Canada Geese Problems Questions & Answers
- I have a Canada goose attempting to nest on my property, but there is just nesting material and no eggs yet.
No permit is required to harass geese using visual, audial, and physical methods such as dog chasing, water hoses, leaf blowers, etc., but you may not physically harm the geese. All local ordinances must be obeyed. If there are no eggs in the nest, you may destroy the nest without a permit – the nest may not be kept. Placing a barrier in front of the nesting area so that the geese cannot re-nest is recommended. If an egg is placed in the nest, a federal permit must be obtained.
- I have a Canada goose nesting on my property and would like to remove the nest/eggs to alleviate aggressive nesting behavior of the geese.
You MUST register online with the U.S. Fish and Wildlife Service (USFWS) at https://epermits.fws.gov/eRCGR/geSI.aspx prior to destroying the eggs/nest. Once the egg/nest destruction work is complete, make sure to return all record forms per website guidance/instructions to the USFWS. No permit is required from the Indiana DNR for Canada goose egg/nest removal.
- I have an aggressive Canada goose (defending its nest) on my property. I registered online and destroyed the nest/eggs, but the Canada goose continues to be aggressive.
In situations in which Canada goose aggression is not resolved by removing the nest and eggs, a permit can be issued by an urban wildlife biologist to euthanize the aggressive goose/geese pair (online egg/nest registration is a prerequisite activity). The goose/geese must be euthanized by a qualified waterfowl control operator. A permit can only be issued to someone with the legal authority at the property in question (landowner, HOA President, Property Manager, etc.).
- I have a large number of Canada geese on my property. I would like to trap and relocate the Canada geese to another location.
A permit can be issued by an urban wildlife biologist to relocate Canada geese during their flightless period ONLY (approximately mid-June through early July). The trapping and relocation can be conducted by the permittee or a qualified waterfowl control operator. A permit can only be issued to someone with the legal authority at the property in question (landowner, HOA President, Property Manager, etc.).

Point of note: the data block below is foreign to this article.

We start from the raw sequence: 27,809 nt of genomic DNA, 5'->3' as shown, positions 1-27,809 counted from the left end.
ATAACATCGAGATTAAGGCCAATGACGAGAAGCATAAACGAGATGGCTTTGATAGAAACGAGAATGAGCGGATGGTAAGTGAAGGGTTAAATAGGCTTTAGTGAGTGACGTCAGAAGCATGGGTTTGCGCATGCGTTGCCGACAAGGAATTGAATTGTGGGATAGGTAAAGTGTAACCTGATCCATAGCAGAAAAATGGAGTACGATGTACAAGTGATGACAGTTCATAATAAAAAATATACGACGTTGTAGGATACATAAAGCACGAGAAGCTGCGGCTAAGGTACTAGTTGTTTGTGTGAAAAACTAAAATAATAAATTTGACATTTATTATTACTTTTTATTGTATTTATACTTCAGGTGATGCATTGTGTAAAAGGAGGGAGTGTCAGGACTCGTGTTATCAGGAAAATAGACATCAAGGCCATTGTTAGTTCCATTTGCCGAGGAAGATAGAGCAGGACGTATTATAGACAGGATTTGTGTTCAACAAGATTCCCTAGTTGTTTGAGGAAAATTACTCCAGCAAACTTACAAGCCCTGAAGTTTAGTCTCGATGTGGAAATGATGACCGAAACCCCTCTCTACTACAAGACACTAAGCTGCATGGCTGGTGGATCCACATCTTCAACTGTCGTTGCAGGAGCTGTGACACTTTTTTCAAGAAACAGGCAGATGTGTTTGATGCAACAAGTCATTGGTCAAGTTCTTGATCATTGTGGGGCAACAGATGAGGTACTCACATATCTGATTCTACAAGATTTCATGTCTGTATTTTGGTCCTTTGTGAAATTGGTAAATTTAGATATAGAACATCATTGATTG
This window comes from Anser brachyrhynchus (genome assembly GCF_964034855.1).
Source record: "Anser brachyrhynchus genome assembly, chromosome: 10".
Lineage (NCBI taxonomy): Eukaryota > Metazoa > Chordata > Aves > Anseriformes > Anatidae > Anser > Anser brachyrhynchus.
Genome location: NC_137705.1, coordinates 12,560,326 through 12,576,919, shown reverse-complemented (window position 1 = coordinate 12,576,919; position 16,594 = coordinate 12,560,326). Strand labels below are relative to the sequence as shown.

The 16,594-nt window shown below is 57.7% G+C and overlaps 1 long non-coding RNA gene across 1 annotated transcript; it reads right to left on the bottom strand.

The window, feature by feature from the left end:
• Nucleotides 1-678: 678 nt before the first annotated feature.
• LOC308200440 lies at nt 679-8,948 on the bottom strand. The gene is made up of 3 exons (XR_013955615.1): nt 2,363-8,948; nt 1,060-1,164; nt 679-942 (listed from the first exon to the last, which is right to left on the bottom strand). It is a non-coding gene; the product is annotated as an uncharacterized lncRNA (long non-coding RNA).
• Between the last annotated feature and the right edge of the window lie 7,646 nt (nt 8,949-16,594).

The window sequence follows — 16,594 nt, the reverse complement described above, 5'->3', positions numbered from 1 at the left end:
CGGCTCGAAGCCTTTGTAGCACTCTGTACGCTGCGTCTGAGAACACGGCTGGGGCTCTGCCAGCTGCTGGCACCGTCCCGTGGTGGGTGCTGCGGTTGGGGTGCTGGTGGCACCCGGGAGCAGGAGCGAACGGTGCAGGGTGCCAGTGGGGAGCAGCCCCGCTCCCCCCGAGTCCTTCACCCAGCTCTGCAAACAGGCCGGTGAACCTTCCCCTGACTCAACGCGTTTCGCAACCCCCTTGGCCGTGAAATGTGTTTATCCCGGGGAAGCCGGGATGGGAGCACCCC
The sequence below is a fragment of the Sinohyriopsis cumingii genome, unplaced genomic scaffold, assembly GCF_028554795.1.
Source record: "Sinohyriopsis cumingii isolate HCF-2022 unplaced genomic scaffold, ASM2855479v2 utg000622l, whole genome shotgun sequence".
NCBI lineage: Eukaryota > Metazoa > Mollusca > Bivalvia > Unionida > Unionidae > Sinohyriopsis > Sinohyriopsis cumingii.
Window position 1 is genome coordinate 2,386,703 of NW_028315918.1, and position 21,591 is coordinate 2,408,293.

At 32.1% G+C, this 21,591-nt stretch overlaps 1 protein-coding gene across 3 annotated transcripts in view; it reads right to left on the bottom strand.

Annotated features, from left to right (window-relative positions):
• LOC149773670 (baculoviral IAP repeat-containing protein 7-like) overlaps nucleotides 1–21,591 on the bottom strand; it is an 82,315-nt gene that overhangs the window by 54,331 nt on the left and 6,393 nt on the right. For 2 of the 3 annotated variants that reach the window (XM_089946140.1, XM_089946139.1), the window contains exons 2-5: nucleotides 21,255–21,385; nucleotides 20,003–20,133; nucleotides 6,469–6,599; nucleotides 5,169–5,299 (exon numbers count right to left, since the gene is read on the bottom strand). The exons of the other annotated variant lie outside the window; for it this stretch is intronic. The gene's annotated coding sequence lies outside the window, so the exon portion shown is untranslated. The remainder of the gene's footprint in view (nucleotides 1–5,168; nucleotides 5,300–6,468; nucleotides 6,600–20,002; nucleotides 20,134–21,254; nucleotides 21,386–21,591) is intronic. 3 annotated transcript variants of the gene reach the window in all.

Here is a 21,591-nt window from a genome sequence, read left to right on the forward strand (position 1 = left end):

- I have a mallard duck that has nested on my property. It has a nest and egg OR the eggs have hatched and the ducklings are in a confined space.
A mallard egg/nest destruction permit can be issued by an urban wildlife biologist to remove nests/eggs. If the eggs have hatched, the ducklings can be herded (through doors or corridors) to open spaces (the hen will stay with the ducklings). If this is NOT an option, a permitted wildlife rehabilitator or waterfowl control operator can possess the ducklings (if they cannot access food or water) and ultimately free the ducklings with the hen.
- I have a domestic (non-wild duck or goose) on my property.
Domestic ducks and geese are NOT regulated by Indiana DNR.
- I live in a rural area and have problems with nuisance Canada geese. They regularly rest on a body of water on my property OR they have caused crop damage on my property.
Consider hunting as a management strategy to alleviate Canada goose concerns. Where safe and lawful, hunting Canada geese in the legal season is the most economical, practical method to alleviate Canada goose concerns. Outside of the hunting seasons, Canada geese causing agricultural depredation or damage to property can be shot via a permit issued by an urban wildlife biologist.